(a) Description. Milk is the lacteal secretion, practically free from colostrum, obtained by the complete milking of one or more healthy cows. Milk that is in final package form for beverage use shall have been pasteurized or ultrapasteurized, and shall contain not less than 8 1/4 percent milk solids not fat and not less than 3 1/4 percent milkfat. Milk may have been adjusted by separating part of the milkfat therefrom, or by adding thereto cream, concentrated milk, dry whole milk, skim milk, concentrated skim milk, or nonfat dry milk. Milk may be homogenized.

(b) Vitamin addition (Optional). (1) If added, vitamin A shall be present in such quantity that each quart of the food contains not less than 2000 International Units thereof within limits of good manufacturing practice.

(2) If added, vitamin D shall be present in such quantity that each quart of the food contains 400 International Units thereof within limits of good manufacturing practice.

(c) Optional ingredients. The following safe and suitable ingredients may be used:

(1) Carriers for vitamins A and D.

(2) Characterizing flavoring ingredients (with or without coloring, nutritive sweetener, emulsifiers, and stabilizers) as follows:

(i) Fruit and fruit juice (including concentrated fruit and fruit juice).

(ii) Natural and artificial food flavorings.

(d) Methods of analysis. Referenced methods are from “Official Methods of Analysis of the Association of Official Analytical Chemists,” 13th Ed. (1980), which is incorporated by reference. Copies may be obtained from the AOAC INTERNATIONAL, 481 North Frederick Ave., suite 500, Gaithersburg, MD 20877, or may be examined at the National Archives and Records Administration (NARA). For information on the availability of this material at NARA, call 202-741-6030, or go to: http://www.archives.gov/federal_register/code_of_federal_regulations/ibr_locations.html.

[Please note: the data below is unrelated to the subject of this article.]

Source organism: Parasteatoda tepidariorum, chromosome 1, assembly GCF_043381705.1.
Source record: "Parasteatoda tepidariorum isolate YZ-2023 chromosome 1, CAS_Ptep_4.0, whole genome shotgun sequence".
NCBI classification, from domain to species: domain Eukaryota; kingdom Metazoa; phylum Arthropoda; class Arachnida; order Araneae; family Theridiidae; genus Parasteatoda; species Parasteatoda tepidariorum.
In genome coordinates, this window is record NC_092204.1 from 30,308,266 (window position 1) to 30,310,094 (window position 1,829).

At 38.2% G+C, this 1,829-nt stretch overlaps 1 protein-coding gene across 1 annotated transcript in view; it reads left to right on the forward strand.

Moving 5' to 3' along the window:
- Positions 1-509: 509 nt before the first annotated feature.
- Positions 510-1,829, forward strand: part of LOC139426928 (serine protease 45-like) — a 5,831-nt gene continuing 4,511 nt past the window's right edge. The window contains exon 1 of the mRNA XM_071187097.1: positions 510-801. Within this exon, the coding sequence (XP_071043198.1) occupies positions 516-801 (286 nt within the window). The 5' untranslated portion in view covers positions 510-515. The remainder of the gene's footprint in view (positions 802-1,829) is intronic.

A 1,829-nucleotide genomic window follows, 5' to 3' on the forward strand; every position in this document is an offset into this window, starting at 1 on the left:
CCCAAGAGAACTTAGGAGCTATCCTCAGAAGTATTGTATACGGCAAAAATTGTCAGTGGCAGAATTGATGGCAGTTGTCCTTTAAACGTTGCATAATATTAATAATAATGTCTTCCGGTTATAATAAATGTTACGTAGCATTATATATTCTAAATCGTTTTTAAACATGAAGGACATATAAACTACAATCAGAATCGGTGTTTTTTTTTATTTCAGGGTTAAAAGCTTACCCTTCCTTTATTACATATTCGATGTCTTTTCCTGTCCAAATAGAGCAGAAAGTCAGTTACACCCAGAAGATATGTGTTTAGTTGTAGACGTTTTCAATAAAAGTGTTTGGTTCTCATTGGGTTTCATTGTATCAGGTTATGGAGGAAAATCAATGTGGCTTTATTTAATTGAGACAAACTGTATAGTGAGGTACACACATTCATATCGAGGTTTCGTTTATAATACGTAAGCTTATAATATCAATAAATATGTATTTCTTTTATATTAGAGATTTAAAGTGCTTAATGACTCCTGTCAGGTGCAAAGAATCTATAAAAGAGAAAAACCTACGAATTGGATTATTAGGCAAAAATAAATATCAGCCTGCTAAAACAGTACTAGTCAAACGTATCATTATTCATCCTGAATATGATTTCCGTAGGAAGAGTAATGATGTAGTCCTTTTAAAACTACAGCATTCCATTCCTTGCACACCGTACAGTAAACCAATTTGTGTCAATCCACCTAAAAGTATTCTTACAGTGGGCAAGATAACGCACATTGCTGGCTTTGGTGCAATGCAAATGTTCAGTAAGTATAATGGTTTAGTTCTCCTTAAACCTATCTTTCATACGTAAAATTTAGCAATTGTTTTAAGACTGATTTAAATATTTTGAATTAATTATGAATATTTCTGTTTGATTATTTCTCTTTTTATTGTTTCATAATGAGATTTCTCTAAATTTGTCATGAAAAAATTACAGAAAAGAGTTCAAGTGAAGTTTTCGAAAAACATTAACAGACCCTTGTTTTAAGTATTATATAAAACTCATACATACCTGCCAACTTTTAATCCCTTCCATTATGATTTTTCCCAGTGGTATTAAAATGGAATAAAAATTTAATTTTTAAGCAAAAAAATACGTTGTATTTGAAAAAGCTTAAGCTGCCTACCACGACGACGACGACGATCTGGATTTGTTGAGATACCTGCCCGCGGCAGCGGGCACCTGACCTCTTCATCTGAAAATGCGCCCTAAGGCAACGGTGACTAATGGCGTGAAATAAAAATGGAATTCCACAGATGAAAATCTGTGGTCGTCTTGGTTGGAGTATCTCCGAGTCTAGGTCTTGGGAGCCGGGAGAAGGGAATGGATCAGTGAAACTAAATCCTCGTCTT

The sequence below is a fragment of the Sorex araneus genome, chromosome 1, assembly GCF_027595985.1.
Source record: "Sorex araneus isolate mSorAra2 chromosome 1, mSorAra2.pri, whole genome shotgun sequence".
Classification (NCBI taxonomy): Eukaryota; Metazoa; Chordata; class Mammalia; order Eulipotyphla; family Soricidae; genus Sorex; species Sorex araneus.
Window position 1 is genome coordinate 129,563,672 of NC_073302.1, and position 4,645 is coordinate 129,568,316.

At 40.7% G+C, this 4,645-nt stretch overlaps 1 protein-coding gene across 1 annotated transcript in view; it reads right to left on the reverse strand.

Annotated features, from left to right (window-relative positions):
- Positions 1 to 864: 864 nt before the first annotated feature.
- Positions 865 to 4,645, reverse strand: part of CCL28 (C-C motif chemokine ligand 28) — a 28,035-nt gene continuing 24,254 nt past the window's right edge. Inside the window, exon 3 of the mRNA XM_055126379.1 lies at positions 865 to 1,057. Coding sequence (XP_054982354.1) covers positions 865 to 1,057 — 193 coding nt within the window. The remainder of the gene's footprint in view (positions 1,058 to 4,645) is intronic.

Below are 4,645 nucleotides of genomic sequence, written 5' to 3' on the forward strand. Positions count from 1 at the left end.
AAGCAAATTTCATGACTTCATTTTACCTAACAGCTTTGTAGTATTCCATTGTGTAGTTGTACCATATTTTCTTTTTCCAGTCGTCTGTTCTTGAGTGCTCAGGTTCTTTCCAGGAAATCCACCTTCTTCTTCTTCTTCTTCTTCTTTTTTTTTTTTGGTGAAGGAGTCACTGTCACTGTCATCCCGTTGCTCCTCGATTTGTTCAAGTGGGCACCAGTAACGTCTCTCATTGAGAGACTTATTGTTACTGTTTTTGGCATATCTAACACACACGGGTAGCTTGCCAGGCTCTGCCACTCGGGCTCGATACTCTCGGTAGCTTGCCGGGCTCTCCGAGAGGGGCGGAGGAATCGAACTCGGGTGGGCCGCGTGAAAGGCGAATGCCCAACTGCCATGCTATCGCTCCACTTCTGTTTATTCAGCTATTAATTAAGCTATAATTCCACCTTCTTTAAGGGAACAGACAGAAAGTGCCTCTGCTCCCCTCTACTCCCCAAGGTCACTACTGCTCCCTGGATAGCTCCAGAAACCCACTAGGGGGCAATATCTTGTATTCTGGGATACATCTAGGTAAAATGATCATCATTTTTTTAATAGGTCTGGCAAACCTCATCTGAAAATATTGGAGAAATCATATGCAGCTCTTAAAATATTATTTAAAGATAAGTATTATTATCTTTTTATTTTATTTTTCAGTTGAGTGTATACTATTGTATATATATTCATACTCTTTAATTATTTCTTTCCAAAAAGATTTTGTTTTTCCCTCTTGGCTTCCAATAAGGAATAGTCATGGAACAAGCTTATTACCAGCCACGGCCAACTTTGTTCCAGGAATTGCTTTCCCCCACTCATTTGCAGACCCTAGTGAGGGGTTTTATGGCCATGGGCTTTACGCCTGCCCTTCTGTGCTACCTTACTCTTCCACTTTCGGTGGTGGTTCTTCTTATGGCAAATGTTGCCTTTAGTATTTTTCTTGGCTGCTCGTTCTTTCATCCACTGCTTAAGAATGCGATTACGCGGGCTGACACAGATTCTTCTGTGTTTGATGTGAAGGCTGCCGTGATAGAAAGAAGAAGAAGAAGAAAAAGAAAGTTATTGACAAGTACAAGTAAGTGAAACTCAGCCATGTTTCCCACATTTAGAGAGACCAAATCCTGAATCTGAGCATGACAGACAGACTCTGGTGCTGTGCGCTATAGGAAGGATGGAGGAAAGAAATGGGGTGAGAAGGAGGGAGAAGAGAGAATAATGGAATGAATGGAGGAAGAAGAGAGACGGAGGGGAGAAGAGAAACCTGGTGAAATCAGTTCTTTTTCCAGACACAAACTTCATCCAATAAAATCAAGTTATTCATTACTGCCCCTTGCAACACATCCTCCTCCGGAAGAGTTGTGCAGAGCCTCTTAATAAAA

(1) Milkfat content–“Fat, Roese-Gottlieb Method–Official Final Action,” section 16.059.

(2) Milk solids not fat content–Calculated by subtracting the milk fat content from the total solids content as determined by the method “Total Solids, Method I–Official Final Action,” section 16.032.

(3) Vitamin D content–“Vitamin D–Official Final Action,” sections 43.195-43.208.

(e) Nomenclature. The name of the food is “milk”. The name of the food shall be accompanied on the label by a declaration indicating the presence of any characterizing flavoring, as specified in 101.22 of this chapter.

(1) The following terms shall accompany the name of the food wherever it appears on the principal display panel or panels of the label in letters not less than one-half the height of the letters used in such name:

(i) If vitamins are added, the phrase “vitamin A” or “vitamin A added”, or “vitamin D” or “vitamin D added”, or “vitamin A and D” or “vitamins A and D added”, as is appropriate. The word “vitamin” may be abbreviated “vit.”.

(ii) The word “ultra-pasteurized” if the food has been ultra-pasteurized.

(2) The following terms may appear on the label:

(i) The word “pasteurized” if the food has been pasteurized.

(ii) The word “homogenized” if the food has been homogenized.

(f) Label declaration. Each of the ingredients used in the food shall be declared on the label as required by the applicable sections of parts 101 and 130 of this chapter.

[42 FR 14360, Mar. 15, 1977, as amended at 47 FR 11822, Mar. 19, 1982; 49 FR 10090, Mar. 19, 1984; 54 FR 24892, June 12, 1989; 58 FR 2890, Jan. 6, 1993]

If you can wade through the legalese up there, you will note that “milk” is specifically defined, and it says things like “if” vitamin A is added, and “if” vitamin D is added, they must be at certain levels. But it doesn’t say they must be added for the product to be called “milk”. Nor does it say anything about a requirement to label milk as “imitation” if they are not added. So if this is accurate, FDA’s claim that this creamery’s skim milk must be labeled “imitation” is not in keeping with FDA’s own regulations.

Now there may be some regulation, somewhere, that requires milk to have added A and D in order to be called “milk” but I haven’t managed to find any regulations that state explicitly that in order to label something “milk” it must have A and D added to it.

This isn’t the first time this issue has come up. About a year ago there was a case in Florida where the state claimed the Ocheesee Creamery couldn’t label it’s skim milk as “skim milk” and had to call it “imitation skim milk”, despite the fact it was 100% skim milk. The state lost and lost badly, ending up with the 11th US Circuit Court ruling against the state and Florida having to pay almost half a million dollars.

The other thing I find curious is that despite the fact that the FDA has a rather strict definition of the term “milk”, i.e. “Milk is the lacteal secretion, practically free from colostrum, obtained by the complete milking of one or more healthy cows.”, it doesn’t seem to have a problem with various nut and legume juices and extracts labeling themselves as “milk”, such as soy milk and pea milk and almond milk.